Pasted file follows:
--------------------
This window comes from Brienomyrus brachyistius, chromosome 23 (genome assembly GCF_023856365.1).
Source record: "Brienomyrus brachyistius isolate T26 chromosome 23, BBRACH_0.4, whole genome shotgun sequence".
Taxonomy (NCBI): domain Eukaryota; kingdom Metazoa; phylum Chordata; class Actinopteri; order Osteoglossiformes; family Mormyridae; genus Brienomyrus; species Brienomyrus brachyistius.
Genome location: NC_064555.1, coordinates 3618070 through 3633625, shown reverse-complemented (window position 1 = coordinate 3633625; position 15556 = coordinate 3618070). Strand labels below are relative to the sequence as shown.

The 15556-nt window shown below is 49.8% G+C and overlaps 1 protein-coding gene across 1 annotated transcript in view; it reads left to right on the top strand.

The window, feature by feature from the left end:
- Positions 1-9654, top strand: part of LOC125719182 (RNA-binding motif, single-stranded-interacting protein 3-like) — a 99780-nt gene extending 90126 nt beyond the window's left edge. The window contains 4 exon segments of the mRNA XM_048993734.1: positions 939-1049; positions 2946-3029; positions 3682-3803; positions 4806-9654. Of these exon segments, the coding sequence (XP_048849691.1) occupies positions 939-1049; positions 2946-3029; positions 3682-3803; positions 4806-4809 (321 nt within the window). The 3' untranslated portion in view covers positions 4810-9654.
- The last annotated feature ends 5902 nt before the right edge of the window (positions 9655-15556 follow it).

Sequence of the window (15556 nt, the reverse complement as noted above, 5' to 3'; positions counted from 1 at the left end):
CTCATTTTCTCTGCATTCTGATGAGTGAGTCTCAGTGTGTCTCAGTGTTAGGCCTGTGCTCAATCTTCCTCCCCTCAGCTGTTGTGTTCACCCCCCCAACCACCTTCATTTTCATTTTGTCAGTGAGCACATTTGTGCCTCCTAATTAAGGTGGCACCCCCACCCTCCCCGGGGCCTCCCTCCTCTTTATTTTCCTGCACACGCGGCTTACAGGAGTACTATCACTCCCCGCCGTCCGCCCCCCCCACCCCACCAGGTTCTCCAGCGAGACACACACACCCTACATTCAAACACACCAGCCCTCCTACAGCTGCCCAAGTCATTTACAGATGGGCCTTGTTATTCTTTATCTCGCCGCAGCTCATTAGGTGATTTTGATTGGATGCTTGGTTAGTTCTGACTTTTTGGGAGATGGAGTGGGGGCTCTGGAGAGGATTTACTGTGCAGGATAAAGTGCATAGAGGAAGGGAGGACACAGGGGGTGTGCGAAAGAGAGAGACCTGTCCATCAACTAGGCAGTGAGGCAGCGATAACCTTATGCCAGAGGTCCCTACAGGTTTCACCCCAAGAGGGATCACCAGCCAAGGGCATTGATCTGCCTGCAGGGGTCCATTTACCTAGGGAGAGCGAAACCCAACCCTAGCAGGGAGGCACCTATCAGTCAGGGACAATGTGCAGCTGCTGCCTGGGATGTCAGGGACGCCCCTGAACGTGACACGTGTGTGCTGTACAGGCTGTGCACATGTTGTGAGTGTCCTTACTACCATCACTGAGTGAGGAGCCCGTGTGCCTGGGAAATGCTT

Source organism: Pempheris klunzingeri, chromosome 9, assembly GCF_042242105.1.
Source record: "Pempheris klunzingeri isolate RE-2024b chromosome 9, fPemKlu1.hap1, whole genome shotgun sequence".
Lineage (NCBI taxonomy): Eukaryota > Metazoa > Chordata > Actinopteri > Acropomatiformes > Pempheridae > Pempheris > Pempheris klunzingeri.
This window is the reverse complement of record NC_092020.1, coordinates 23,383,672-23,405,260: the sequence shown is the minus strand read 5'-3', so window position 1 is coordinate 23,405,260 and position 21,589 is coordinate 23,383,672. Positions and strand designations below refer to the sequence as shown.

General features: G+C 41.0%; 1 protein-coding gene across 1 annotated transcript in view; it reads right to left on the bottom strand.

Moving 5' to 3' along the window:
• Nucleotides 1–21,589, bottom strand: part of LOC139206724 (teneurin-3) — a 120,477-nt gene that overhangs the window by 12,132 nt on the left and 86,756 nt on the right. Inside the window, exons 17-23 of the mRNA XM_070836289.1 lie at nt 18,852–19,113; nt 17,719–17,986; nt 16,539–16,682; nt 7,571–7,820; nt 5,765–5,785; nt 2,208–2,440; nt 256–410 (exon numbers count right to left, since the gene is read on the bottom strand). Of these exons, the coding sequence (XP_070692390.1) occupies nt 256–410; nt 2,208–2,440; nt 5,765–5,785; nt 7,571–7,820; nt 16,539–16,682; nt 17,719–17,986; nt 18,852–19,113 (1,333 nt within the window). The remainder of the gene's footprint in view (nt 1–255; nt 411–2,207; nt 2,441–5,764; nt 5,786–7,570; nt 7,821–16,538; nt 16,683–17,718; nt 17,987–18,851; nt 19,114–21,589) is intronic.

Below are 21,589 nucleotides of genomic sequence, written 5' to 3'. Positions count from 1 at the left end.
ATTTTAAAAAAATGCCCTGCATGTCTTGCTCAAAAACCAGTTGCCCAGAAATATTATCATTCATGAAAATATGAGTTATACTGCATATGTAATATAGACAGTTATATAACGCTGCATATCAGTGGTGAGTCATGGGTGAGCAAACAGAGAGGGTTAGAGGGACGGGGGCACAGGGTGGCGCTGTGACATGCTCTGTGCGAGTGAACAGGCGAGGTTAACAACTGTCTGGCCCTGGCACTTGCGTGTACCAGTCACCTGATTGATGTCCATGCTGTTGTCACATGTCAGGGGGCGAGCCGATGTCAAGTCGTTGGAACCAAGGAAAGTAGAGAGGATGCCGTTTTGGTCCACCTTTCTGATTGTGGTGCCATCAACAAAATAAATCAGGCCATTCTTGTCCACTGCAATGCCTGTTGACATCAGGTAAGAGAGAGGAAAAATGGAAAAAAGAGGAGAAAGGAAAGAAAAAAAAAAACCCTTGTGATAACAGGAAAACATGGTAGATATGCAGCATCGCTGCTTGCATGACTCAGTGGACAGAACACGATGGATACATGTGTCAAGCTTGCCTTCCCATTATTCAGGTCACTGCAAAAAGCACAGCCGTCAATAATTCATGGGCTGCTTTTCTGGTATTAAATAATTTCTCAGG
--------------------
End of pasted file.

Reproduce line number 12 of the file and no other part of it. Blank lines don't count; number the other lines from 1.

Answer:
Source record: "Pempheris klunzingeri isolate RE-2024b chromosome 9, fPemKlu1.hap1, whole genome shotgun sequence".